Background: Insulin resistance appears to be the best predictor of the development of diabetes in the children of patients with type 2 diabetes, but the mechanism responsible is unknown.
Methods: We performed hyperinsulinemic-euglycemic clamp studies in combination with infusions of [6,6-(2)H(2)]glucose in healthy, young, lean, insulin-resistant offspring of patients with type 2 diabetes and insulin-sensitive control subjects matched for age, height, weight, and physical activity to assess the sensitivity of liver and muscle to insulin. Proton ((1)H) magnetic resonance spectroscopy studies were performed to measure intramyocellular lipid and intrahepatic triglyceride content. Rates of whole-body and subcutaneous fat lipolysis were assessed by measuring the rates of [(2)H(5)]glycerol turnover in combination with microdialysis measurements of glycerol release from subcutaneous fat. We performed (31)P magnetic resonance spectroscopy studies to assess the rates of mitochondrial oxidative-phosphorylation activity in muscle.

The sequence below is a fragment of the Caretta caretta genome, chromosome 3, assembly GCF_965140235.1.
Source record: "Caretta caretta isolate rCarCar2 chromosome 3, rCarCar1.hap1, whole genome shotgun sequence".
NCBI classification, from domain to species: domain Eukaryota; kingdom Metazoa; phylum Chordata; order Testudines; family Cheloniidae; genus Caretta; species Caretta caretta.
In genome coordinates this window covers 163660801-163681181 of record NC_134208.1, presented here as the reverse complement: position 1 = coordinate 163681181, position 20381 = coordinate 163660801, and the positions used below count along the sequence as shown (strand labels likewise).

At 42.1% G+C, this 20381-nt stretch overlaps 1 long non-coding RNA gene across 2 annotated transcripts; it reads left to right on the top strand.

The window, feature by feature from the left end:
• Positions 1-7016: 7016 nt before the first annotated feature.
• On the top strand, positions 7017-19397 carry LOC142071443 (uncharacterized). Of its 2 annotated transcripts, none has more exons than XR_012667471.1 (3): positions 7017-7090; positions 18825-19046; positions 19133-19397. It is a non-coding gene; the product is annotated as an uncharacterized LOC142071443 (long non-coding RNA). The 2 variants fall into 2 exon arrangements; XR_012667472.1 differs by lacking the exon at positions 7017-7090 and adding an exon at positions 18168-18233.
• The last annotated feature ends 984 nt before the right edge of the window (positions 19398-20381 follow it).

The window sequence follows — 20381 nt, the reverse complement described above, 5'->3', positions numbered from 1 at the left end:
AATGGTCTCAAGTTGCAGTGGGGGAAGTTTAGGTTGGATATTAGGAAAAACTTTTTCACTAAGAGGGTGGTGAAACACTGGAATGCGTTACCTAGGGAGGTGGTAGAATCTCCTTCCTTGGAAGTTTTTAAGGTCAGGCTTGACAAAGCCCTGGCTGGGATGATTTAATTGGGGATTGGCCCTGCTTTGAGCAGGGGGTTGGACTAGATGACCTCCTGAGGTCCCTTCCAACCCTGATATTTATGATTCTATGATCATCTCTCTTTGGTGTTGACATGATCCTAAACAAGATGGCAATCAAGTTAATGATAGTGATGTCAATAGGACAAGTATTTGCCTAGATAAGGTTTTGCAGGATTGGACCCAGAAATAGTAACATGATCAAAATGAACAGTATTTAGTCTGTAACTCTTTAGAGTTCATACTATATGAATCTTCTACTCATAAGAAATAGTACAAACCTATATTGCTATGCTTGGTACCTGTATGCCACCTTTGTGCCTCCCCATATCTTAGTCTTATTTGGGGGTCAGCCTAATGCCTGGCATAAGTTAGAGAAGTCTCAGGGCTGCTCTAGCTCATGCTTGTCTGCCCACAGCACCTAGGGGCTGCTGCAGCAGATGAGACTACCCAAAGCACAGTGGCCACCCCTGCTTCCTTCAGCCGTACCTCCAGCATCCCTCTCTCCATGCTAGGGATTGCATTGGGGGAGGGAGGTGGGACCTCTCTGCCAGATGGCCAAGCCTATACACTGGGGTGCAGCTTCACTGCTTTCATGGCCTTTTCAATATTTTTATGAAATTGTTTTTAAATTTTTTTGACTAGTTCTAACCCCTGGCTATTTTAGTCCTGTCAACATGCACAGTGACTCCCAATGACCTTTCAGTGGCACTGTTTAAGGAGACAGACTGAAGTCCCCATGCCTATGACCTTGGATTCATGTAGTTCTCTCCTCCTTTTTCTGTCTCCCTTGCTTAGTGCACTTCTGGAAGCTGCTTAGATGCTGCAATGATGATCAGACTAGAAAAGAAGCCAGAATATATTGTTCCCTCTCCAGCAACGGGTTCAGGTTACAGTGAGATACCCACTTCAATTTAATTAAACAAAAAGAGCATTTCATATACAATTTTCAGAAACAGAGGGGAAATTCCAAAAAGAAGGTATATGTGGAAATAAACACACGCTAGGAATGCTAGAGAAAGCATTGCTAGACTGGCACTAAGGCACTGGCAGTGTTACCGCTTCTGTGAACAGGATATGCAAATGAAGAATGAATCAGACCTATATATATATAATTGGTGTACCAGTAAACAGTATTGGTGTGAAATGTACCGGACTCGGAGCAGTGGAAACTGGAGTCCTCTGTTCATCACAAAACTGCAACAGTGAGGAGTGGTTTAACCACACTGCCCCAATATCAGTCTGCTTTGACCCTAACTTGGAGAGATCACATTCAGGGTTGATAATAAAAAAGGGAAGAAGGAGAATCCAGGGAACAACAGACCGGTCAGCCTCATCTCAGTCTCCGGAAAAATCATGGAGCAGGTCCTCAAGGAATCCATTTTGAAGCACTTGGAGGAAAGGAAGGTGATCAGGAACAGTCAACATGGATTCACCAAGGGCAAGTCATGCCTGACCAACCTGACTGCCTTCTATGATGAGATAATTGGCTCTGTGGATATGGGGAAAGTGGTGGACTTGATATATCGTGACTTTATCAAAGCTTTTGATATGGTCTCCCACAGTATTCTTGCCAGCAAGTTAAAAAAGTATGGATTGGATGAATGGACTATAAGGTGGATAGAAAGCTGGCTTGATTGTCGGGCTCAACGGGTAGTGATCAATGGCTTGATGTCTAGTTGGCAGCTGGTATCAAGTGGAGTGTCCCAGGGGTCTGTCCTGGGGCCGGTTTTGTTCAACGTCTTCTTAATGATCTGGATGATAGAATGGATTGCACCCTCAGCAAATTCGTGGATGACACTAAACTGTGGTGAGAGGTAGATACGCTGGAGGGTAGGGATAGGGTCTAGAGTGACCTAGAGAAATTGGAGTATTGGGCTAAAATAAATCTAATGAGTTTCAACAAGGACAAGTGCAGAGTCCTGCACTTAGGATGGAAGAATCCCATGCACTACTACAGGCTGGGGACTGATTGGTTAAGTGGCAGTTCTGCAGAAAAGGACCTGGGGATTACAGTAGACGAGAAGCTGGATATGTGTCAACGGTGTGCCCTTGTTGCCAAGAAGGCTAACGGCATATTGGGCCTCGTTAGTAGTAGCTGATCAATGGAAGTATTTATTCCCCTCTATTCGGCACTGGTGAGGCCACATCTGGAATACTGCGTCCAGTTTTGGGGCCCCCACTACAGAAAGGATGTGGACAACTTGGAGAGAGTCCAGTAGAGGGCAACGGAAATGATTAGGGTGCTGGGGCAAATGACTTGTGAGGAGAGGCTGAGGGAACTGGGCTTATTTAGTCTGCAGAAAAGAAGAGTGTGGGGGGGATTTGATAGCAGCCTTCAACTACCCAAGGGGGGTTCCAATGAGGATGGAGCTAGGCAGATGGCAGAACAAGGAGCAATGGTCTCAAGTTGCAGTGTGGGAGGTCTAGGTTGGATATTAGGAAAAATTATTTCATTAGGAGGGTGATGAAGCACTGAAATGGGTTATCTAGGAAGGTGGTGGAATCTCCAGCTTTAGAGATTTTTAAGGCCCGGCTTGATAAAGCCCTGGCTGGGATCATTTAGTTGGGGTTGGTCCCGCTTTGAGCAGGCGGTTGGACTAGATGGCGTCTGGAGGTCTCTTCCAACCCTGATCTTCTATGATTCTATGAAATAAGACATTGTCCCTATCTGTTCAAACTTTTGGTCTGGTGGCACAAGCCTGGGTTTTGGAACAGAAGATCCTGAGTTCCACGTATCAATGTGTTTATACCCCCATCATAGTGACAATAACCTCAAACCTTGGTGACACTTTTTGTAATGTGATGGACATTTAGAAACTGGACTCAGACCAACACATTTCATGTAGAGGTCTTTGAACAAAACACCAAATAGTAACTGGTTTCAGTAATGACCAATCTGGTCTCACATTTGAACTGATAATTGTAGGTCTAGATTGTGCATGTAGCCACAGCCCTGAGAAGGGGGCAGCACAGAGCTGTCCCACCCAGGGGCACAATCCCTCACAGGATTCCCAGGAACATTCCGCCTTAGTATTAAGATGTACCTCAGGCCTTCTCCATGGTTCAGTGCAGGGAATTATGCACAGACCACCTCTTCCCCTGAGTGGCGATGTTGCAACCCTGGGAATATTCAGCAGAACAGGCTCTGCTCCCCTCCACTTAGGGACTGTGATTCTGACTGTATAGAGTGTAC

Results: The insulin-stimulated rate of glucose uptake by muscle was approximately 60 percent lower in the insulin-resistant subjects than in the insulin-sensitive control subjects (P<0.001) and was associated with an increase of approximately 80 percent in the intramyocellular lipid content (P=0.005). This increase in intramyocellular lipid content was most likely attributable to mitochondrial dysfunction, as reflected by a reduction of approximately 30 percent in mitochondrial phosphorylation (P=0.01 for the comparison with controls), since there were no significant differences in systemic or localized rates of lipolysis or plasma concentrations of tumor necrosis factor alpha, interleukin-6, resistin, or adiponectin.
Conclusions: These data support the hypothesis that insulin resistance in the skeletal muscle of insulin-resistant offspring of patients with type 2 diabetes is associated with dysregulation of intramyocellular fatty acid metabolism, possibly because of an inherited defect in mitochondrial oxidative phosphorylation.
Copyright 2004 Massachusetts Medical Society